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NHL's Worst Rule Contest: "Rule 48" vs Touch Icing

Today finishes up "round one" of the voting. Thus far, we have Intent to Blow, The Trapezoid, and the Instigator rule moving on into round two. Today, the so called "Head shot rule" vs Touch Icing.

The Rules:

Illegal Check to the Head Rule 48

48.1 Illegal Check to the Head - A lateral or blind side hit to an opponent where the head is targeted and/or the principal point of contact is not permitted.

48.2 Minor Penalty - There is no provision for a minor penaltyfor this rule.

48.3 Major Penalty - For a violation of this rule, a major penalty shall be assessed (see 48.4).

48.4 Game Misconduct - An automatic game misconduct penalty shall be assessed whenever a major penalty is assessed under this rule.

48.5 Match Penalty - The Referee, at his discretion, may assess a match penalty if, in his judgment, the player attempted to or deliberately injured his opponent with an illegal check to the head.

48.6 Fines and Suspensions - Any player who incurs a total of two (2) game misconducts under this rule, in either regular League or playoff games, shall be suspended automatically for the next game his team plays. For each subsequent game misconduct penalty the automatic suspension shall be increased by one game.

If deemed appropriate, supplementary discipline can be applied by the Commissioner at his discretion (refer to Rule28).

Icing Rule 81.1

For the purpose of interpretation of the rule, "icing the puck" is completed the instant the puck is touched first by a defending player (other than the goalkeeper) after it has crossed the goal line and if in the action of so touching the puck, it is knocked or deflected into the net, it is no goal.

Any contact between opposing players while pursuing the puck on an icing must be for the sole purpose of playing the puck and not for eliminating the opponent from playing the puck. Unnecessary or dangerous contact could result in penalties being assessed to the offending player

That penalty is described here:

Boarding Rule 41.1

Any unnecessary contact with a player playing the puck on an obvious "icing" or "off-side" play which results in that player being knocked into the boards is "boarding" and must be penalized as such. In other instances where there is no contact with the boards, it should be treated as "charging.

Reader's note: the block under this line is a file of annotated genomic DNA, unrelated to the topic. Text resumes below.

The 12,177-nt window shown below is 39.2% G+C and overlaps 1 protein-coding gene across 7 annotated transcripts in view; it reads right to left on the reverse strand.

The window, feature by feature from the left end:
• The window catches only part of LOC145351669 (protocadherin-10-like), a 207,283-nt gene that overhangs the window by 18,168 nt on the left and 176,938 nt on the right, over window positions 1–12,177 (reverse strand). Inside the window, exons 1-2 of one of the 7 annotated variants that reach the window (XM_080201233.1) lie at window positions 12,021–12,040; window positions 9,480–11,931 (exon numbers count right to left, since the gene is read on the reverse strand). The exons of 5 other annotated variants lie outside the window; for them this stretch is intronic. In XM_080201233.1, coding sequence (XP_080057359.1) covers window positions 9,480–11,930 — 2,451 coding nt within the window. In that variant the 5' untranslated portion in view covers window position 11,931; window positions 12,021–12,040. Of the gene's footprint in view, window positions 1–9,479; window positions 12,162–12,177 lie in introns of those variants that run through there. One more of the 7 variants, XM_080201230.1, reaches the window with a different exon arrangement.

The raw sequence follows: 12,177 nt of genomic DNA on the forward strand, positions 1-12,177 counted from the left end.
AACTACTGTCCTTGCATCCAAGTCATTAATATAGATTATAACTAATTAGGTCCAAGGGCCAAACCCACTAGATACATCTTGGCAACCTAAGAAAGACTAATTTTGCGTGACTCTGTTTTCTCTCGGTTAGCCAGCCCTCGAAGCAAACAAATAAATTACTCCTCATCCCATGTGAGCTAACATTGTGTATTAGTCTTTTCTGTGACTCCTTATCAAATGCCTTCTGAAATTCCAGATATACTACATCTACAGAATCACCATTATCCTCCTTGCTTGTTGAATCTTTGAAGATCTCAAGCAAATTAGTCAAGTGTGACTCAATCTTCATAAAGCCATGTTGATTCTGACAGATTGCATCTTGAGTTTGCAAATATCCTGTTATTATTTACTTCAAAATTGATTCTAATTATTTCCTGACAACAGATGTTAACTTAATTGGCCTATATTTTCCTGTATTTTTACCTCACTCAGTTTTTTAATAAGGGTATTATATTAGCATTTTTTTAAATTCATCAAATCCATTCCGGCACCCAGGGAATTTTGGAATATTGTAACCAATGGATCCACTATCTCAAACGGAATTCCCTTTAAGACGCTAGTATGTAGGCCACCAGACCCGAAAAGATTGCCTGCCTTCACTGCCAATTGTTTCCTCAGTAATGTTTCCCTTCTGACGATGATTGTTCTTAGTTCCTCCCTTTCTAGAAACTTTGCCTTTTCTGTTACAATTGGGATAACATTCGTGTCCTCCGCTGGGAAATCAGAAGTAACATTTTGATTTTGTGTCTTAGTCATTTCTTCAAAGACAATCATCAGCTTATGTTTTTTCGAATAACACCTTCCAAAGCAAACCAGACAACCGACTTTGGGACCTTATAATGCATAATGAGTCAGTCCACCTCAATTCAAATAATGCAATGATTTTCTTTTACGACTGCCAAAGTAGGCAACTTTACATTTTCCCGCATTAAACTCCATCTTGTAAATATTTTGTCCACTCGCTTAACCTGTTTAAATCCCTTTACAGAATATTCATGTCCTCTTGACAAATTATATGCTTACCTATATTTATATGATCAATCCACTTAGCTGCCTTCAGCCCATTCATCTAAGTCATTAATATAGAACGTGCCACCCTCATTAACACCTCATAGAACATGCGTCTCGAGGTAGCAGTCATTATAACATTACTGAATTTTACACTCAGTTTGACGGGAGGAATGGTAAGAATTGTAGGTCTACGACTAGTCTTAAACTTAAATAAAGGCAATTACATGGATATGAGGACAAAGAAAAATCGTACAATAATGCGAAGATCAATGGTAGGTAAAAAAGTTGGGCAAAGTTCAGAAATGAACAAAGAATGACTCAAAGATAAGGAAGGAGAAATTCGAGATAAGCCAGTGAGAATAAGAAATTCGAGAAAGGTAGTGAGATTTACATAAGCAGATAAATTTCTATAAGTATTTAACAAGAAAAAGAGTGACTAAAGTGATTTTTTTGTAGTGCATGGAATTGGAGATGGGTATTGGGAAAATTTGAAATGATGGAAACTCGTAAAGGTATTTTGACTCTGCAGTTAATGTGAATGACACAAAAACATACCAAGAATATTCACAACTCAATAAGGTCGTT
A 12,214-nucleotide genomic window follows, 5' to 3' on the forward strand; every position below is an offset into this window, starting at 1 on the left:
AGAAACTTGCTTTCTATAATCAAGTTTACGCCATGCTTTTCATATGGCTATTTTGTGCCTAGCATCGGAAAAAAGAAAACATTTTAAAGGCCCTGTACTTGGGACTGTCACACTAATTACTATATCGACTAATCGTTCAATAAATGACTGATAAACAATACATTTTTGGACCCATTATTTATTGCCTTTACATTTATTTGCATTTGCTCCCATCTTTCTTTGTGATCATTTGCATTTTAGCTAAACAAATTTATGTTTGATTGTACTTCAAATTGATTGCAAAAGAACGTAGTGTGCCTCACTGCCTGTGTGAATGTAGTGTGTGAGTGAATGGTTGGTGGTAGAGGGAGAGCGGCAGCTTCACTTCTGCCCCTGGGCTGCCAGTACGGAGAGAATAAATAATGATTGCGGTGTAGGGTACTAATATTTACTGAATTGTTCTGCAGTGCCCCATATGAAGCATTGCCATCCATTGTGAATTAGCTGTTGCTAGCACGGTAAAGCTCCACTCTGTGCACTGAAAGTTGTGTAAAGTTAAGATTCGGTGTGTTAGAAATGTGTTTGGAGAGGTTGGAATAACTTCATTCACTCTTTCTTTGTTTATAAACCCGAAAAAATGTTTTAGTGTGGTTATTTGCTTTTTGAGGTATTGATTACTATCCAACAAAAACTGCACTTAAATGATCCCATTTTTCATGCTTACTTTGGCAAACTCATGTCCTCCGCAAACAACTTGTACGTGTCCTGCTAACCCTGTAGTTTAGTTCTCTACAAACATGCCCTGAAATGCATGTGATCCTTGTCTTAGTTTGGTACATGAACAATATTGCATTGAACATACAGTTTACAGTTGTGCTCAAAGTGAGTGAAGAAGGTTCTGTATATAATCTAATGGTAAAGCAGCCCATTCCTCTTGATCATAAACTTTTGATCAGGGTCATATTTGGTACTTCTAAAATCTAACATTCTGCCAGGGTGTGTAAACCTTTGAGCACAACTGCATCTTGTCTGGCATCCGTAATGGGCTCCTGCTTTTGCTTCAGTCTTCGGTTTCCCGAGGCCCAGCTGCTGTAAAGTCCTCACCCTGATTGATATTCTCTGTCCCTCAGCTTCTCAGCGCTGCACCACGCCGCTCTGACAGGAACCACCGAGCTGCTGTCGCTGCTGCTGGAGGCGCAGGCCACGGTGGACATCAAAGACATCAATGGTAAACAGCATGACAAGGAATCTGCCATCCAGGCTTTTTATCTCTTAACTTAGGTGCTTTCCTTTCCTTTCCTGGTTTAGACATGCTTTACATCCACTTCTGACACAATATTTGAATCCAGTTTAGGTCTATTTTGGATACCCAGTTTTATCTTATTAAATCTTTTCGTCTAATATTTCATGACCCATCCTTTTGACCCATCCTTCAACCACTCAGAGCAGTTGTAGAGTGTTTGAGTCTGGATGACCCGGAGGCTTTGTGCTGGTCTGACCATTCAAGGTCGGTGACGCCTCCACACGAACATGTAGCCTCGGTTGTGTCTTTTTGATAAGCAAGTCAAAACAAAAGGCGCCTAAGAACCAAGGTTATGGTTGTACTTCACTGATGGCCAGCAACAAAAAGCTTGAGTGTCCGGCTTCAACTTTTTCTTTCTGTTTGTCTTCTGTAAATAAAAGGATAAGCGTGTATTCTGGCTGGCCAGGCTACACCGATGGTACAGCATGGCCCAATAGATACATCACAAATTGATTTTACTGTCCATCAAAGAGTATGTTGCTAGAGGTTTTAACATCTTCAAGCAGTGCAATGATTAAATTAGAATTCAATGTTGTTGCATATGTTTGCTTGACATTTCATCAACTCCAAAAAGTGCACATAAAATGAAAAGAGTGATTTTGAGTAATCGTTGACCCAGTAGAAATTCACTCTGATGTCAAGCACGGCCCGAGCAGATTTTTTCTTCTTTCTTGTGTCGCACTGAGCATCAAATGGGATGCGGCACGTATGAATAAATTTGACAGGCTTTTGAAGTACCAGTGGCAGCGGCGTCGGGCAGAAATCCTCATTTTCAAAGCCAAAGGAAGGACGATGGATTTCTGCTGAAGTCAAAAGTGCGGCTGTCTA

Why do these rules suck?

First off, both rules were half-measure reactions by the league and the NHLPA. Neither goes far enough to do any real good, and both need to be explored in the next CBA. How the NHLPA accepts rules such as these is beyond me. Both rules are of the type "We're waiting for someone to die before we act."

Rule 48: This rule was the ultimate knee-jerk reaction from the league. A rule they threatened to force through without NHLPA involvement, and a rule that has done little to nothing to remove the type of hits it was intended to remove. The referee needs a lawyer to decipher the rule in the first place, and yet somehow, they are calling it.

This was heralded as "a first step" in eliminating head shots in the NHL. The problem is, the head shots keep coming, the concussions keep coming, at the pace at which the NHL accepts change make it unlikely this rule is ever taken any further.

Touch Icing: Two words: Kurtis Foster. The NHL is the only league in the world that continues to use touch up icing, and no one in the league nor PA can explain why. Just because it is the way it has always been done does not mean it is the way it should continue being done. Ask the NHL about the forward pass, the two line pass, and the rover position.

Your turn, Wilderness. Make your case in the comments, and cast your vote.